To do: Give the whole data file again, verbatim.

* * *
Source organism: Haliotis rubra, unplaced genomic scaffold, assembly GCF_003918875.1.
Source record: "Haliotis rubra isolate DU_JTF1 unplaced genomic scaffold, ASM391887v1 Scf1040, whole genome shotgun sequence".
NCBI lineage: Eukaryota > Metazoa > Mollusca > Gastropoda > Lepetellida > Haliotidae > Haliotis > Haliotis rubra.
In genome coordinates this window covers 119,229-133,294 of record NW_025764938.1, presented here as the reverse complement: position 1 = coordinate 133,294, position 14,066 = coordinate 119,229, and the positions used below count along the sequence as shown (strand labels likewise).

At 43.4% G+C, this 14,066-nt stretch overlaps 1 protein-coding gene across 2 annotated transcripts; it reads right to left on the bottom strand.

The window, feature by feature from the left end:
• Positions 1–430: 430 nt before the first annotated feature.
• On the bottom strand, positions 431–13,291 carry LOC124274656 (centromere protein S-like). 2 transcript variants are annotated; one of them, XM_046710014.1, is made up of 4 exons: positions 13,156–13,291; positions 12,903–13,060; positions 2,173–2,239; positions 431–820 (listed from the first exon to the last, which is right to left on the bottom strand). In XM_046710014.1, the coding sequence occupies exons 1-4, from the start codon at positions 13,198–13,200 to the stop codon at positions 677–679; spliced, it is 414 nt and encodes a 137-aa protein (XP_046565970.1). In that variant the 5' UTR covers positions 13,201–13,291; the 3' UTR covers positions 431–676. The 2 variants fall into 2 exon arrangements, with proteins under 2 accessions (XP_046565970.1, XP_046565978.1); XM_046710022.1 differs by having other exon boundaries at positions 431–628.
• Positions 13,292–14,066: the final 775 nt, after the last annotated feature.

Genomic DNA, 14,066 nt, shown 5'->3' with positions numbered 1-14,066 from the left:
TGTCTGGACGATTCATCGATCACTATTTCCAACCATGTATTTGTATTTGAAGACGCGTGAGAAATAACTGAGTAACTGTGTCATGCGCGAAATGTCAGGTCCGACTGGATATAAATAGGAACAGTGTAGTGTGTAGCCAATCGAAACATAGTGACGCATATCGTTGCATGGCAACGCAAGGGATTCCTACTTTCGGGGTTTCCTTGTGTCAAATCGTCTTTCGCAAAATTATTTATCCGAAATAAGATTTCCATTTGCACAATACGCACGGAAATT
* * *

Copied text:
Source organism: Haliotis rubra, unplaced genomic scaffold, assembly GCF_003918875.1.
Source record: "Haliotis rubra isolate DU_JTF1 unplaced genomic scaffold, ASM391887v1 Scf1040, whole genome shotgun sequence".
NCBI lineage: Eukaryota > Metazoa > Mollusca > Gastropoda > Lepetellida > Haliotidae > Haliotis > Haliotis rubra.
In genome coordinates this window covers 119,229-133,294 of record NW_025764938.1, presented here as the reverse complement: position 1 = coordinate 133,294, position 14,066 = coordinate 119,229, and the positions used below count along the sequence as shown (strand labels likewise).

At 43.4% G+C, this 14,066-nt stretch overlaps 1 protein-coding gene across 2 annotated transcripts; it reads right to left on the bottom strand.

The window, feature by feature from the left end:
• Positions 1–430: 430 nt before the first annotated feature.
• On the bottom strand, positions 431–13,291 carry LOC124274656 (centromere protein S-like). 2 transcript variants are annotated; one of them, XM_046710014.1, is made up of 4 exons: positions 13,156–13,291; positions 12,903–13,060; positions 2,173–2,239; positions 431–820 (listed from the first exon to the last, which is right to left on the bottom strand). In XM_046710014.1, the coding sequence occupies exons 1-4, from the start codon at positions 13,198–13,200 to the stop codon at positions 677–679; spliced, it is 414 nt and encodes a 137-aa protein (XP_046565970.1). In that variant the 5' UTR covers positions 13,201–13,291; the 3' UTR covers positions 431–676. The 2 variants fall into 2 exon arrangements, with proteins under 2 accessions (XP_046565970.1, XP_046565978.1); XM_046710022.1 differs by having other exon boundaries at positions 431–628.
• Positions 13,292–14,066: the final 775 nt, after the last annotated feature.

Genomic DNA, 14,066 nt, shown 5'->3' with positions numbered 1-14,066 from the left:
TGTCTGGACGATTCATCGATCACTATTTCCAACCATGTATTTGTATTTGAAGACGCGTGAGAAATAACTGAGTAACTGTGTCATGCGCGAAATGTCAGGTCCGACTGGATATAAATAGGAACAGTGTAGTGTGTAGCCAATCGAAACATAGTGACGCATATCGTTGCATGGCAACGCAAGGGATTCCTACTTTCGGGGTTTCCTTGTGTCAAATCGTCTTTCGCAAAATTATTTATCCGAAATAAGATTTCCATTTGCACAATACGCACGGAAATT